Monday, April 16, 2007

I wasn't going to do this, but . . .

I was going to pass on the whole ugly Imus mess. The target was too easy, the preaching too likely, and the other comments too good. But there I was, minding my own business on Sunday when Pat Buchanan used the Imus mess as another excuse for him to smear civil rights leaders with the worst kind of mockery.

Defending his friend and fellow-racist on the McLaughin Group, Buchanan said that Jesse Jackson and Al Sharpton acted like a "lynch mob" out to get Imus. "Lynch Mob"!? The words could not have been more inappropriate. Think what you will about Sharpton and Jackson, they are leaders in the African-American community and in the American civil-rights movement.

For Buchanan to defend Imus is one thing -- that's what friends (even racist pals) do. But to take the opportunity to unnecessarily smear two of the leading civil rights figures in our country by comparing them to the white mobs who murdered thousands of blacks in this country is an abomination. And not one person on the show called Buchanan on his reprehensible, insensitive, racist simile.

On Meet The Press this weekend, Gwen Eiffel patiently explained it to NBCtool Russert (who still doesn't get it). But Buchanan doesn't need Eiffel to explain anything to him -- he gets it, he knows what he is doing, and his comparison of Jesse Jackson and Al Sharpton to the Ku Klux Klan was a knowing one.

Newspaper reports since Reconstruction account nearly 5,000 lynchings -- mainly of black men -- in the United States. There are many more, unknown and uncounted. They were grisly affairs, the deaths horrible and terrifying. In many areas of the country the lynch mobs practiced their deadly brand of racism with impunity.

With this historical background, Buchanan's smear is, on several levels, worse than Imus' thoughtless attack on those young woman. He invoked one of the uglier aspects of American treatment of minorities, to smear minority leaders, for no other reason than that they powerfully expressed their indignation over a racist attack by one of Buchanan's friends.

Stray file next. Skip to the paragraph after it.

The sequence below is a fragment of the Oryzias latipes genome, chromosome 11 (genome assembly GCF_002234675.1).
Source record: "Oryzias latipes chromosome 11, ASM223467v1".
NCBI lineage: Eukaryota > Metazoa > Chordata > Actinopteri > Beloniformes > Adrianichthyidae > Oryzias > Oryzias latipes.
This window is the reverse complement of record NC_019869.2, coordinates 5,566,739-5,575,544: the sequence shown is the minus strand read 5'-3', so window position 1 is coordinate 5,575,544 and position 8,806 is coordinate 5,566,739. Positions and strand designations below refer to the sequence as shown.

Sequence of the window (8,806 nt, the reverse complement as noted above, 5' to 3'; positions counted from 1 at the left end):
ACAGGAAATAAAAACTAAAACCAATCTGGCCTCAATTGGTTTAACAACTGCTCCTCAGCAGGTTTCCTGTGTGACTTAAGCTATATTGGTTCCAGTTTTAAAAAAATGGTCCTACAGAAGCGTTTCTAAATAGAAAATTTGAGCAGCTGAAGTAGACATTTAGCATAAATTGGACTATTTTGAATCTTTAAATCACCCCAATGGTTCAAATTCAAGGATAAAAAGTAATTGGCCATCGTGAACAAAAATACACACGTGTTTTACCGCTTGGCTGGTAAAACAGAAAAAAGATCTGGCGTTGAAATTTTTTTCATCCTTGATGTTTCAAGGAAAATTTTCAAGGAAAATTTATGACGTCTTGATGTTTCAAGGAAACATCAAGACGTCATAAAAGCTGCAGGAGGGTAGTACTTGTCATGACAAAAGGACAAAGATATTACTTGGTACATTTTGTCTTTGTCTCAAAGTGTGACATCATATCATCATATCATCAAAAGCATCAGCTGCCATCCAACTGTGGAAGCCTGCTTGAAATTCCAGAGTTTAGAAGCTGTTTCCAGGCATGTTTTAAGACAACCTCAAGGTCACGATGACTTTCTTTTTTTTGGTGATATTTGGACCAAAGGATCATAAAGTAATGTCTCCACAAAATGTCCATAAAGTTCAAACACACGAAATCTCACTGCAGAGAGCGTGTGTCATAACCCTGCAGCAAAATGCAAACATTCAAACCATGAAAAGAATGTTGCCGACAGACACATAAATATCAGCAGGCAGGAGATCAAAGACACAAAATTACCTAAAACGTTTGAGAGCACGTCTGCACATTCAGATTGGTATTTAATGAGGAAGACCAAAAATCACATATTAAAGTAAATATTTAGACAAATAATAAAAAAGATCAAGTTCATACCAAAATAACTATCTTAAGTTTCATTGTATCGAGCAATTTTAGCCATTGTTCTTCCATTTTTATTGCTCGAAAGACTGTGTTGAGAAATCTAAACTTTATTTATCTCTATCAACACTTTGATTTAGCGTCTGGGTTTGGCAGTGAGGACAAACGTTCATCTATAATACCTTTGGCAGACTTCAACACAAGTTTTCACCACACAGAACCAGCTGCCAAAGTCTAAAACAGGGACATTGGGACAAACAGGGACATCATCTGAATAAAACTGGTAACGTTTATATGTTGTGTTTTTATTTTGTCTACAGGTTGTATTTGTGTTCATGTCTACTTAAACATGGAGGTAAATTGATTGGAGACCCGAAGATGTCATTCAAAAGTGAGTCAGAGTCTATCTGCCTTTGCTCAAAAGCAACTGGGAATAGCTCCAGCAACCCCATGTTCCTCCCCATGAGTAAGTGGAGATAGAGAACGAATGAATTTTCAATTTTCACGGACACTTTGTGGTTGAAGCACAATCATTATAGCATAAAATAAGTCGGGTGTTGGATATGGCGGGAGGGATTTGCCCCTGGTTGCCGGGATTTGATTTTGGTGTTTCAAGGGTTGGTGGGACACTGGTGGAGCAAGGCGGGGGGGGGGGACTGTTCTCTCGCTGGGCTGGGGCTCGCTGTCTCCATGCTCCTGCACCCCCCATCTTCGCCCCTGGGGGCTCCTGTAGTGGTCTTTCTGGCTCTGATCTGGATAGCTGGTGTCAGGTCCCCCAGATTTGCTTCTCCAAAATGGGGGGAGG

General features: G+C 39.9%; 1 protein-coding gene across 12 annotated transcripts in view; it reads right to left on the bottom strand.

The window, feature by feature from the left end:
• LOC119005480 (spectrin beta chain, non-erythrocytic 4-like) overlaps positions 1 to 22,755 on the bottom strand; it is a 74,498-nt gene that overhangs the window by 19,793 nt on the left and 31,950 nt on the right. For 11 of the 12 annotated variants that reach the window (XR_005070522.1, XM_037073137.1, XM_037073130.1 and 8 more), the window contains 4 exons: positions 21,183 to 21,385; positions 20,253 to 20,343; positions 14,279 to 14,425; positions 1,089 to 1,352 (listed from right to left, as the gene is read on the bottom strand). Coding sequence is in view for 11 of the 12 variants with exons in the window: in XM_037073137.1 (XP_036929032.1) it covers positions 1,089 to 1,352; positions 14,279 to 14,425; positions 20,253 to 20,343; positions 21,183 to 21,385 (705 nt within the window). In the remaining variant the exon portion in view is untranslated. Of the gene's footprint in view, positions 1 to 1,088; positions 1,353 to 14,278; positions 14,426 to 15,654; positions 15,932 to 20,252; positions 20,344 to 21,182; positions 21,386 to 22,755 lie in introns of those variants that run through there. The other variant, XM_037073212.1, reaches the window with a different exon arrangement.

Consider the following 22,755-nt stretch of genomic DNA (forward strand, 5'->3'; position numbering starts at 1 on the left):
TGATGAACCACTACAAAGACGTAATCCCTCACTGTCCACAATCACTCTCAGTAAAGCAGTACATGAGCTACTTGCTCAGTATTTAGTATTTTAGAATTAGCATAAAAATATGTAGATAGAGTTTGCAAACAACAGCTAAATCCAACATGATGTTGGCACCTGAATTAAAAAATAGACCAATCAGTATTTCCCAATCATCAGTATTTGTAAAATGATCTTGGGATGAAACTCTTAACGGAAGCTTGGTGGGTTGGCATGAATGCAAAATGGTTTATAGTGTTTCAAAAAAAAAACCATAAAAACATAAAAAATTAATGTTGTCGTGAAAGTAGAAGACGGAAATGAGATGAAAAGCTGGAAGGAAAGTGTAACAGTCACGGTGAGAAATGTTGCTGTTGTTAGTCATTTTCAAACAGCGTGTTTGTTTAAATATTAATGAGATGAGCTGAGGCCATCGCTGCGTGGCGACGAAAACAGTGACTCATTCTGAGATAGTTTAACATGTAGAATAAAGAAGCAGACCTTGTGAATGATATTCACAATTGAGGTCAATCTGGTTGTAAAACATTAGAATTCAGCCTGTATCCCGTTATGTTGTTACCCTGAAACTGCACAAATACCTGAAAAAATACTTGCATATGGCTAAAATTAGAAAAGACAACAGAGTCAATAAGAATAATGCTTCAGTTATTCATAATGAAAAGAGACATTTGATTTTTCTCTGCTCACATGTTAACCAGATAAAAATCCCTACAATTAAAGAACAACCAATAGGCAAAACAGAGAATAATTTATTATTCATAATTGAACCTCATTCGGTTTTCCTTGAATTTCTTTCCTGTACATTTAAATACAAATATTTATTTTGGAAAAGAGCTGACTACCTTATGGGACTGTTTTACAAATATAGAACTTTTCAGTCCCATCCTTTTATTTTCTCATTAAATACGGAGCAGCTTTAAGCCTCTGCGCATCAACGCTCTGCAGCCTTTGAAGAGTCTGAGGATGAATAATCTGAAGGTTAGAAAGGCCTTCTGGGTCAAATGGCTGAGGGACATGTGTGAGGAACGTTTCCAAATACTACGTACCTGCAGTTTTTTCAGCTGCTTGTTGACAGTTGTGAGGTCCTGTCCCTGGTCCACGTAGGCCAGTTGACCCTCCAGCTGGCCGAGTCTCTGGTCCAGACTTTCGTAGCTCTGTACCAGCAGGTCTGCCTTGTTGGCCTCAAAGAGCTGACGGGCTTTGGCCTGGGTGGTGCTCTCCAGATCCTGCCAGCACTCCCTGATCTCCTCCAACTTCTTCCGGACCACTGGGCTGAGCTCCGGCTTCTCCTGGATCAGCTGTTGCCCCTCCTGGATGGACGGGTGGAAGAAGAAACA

Buchanan is a pig and deserves a fate worse than that meted to Imus -- Buchanan deserves to be ignored as the passe, ignorant, ranting relic that he is.

(Image Credit: William Blake's "A Negro hung alive by the Ribs to a Gallows", via The Bridgeman Art Library)

6 comments:

Andy D said...

I think it is a travesty to consider Jesse Jackson and Al Sharpton civil rights leaders. These two are no where near the level of other important civil rights leaders. Jackson and Sharpton have mad a business out of racism. Jackson and Sharpton have invested themselves financially in ensuring that racism stays alive in our country.

A Big Fat Slob said...

You're entitled to your opinion about the men, their tactics, and their motivations.

But to deny that they are leaders in the area of civil rights, to deny that they speak with a powerful voice in the American African-American community in particular, and in the sociopolitical world in general, is to deny fact.

It also conviently avoids dealing with Buchanan's ugly, insulting slur in defense of his racist pal's ugly, insulting slur. Imus can a least assert his was uttered in an attempt at humor. Buchanan's was proclaimed seriously and in earnest.

Andy D said...

I think it is a travesty that these two (Jackson and Sharpton) could be considered leaders in any group. I am seeing more and more people step forward and saying these two don’t represent the black community.

Like you said, you are entitled to your opinion. I don’t think what Imus said was that bad. It definitely pales when compared with things said about other people in and out of the media. I don’t think the Buchanan comment is terrible. He would have been more accurate to say that Jackson and Sharpton were rabid to get rid of Imus.

A Big Fat Slob said...

Your sightlines notwithstanding, they are irrefutably leaders in their communities and important voices in the civil rights movement.

To be likened to KKK lynch mobs is an outrageous comparison for a certified racist like Buchanan to make.

As far as the attack on the young African-American, women who just wanted to enjoy their championship, with a bigoted slur as not being "that bad", I am too obtuse, or the justification too subtle, for me to understand.

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A Big Fat Slob said...

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